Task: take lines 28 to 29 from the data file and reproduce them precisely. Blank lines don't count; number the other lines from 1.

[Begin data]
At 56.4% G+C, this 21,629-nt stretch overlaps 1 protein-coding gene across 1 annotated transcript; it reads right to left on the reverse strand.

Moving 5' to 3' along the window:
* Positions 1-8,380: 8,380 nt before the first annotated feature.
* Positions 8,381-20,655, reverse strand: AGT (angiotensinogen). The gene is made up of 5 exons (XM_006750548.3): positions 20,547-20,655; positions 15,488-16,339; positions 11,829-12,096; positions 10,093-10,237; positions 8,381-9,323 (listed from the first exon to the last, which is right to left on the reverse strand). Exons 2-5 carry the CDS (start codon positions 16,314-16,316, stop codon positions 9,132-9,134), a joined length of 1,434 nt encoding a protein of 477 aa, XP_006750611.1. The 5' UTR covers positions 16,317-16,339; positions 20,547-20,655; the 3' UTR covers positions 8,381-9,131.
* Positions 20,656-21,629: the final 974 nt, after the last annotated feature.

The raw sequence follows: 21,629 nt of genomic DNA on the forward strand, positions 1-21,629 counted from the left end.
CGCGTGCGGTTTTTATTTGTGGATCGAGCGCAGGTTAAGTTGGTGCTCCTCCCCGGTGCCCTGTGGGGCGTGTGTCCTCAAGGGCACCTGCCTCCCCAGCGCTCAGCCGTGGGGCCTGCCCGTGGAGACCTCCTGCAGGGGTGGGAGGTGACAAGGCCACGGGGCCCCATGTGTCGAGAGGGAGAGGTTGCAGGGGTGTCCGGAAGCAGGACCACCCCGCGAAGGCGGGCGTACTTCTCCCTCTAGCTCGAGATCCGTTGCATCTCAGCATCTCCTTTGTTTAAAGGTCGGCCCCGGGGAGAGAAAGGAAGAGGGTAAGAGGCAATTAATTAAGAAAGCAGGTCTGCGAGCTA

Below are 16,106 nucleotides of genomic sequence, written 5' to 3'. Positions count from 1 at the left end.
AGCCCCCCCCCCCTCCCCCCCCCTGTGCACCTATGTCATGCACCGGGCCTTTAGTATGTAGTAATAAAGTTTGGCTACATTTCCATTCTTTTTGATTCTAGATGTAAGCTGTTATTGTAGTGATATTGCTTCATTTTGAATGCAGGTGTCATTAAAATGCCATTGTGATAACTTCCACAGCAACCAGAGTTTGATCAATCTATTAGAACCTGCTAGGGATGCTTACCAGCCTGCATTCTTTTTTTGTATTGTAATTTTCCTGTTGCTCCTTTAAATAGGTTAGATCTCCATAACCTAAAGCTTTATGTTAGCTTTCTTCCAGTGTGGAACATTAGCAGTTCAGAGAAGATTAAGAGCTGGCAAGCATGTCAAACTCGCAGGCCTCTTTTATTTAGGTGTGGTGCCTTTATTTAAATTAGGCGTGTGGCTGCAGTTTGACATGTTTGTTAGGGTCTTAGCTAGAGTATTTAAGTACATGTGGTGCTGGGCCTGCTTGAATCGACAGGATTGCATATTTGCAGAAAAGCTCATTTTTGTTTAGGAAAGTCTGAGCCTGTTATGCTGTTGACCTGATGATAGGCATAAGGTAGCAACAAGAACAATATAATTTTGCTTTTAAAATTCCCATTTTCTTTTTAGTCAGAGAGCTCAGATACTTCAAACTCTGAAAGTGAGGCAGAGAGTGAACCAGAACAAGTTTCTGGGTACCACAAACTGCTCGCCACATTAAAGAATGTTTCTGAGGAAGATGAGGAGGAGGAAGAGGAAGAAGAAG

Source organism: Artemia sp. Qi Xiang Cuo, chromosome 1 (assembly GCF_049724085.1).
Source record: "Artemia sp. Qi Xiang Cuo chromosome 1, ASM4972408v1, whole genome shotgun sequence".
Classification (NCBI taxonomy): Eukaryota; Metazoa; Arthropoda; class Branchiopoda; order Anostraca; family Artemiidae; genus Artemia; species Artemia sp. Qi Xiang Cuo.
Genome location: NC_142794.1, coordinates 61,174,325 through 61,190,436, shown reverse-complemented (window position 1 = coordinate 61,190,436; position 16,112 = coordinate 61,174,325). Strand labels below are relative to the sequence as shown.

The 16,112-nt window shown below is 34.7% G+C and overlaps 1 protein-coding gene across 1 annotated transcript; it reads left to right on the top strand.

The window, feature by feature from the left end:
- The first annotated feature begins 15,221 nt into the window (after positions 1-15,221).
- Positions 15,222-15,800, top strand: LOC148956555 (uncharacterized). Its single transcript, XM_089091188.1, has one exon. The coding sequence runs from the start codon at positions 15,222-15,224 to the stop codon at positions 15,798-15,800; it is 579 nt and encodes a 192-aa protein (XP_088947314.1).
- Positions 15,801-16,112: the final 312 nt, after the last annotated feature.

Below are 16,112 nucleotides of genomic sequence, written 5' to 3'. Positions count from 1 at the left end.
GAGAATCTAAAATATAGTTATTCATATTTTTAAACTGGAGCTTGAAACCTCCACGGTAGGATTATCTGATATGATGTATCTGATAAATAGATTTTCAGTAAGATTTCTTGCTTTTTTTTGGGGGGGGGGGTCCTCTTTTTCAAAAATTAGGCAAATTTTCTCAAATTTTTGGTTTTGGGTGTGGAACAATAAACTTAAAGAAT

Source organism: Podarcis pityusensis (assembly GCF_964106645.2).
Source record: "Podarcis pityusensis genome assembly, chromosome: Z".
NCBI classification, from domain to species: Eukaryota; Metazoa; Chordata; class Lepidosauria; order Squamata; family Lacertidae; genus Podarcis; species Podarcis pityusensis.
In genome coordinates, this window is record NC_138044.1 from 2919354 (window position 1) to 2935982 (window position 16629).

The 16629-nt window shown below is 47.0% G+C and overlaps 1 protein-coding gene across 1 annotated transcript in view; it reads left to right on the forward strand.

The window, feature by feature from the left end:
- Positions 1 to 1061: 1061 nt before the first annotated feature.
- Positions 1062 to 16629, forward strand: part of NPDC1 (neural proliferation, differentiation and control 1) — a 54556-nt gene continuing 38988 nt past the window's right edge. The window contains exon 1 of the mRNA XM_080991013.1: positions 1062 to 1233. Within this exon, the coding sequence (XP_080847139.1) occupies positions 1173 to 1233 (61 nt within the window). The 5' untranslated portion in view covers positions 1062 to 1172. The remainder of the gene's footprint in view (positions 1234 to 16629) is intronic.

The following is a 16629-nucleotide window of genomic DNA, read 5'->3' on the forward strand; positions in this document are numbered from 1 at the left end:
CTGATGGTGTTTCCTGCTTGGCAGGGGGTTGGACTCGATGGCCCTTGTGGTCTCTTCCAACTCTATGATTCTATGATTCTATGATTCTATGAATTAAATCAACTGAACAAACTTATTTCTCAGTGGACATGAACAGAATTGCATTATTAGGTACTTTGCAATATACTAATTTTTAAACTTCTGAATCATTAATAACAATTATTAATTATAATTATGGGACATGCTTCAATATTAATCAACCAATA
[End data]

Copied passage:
- Positions 1062 to 16629, forward strand: part of NPDC1 (neural proliferation, differentiation and control 1) — a 54556-nt gene continuing 38988 nt past the window's right edge. The window contains exon 1 of the mRNA XM_080991013.1: positions 1062 to 1233. Within this exon, the coding sequence (XP_080847139.1) occupies positions 1173 to 1233 (61 nt within the window). The 5' untranslated portion in view covers positions 1062 to 1172. The remainder of the gene's footprint in view (positions 1234 to 16629) is intronic.

The following is a 16629-nucleotide window of genomic DNA, read 5'->3' on the forward strand; positions in this document are numbered from 1 at the left end: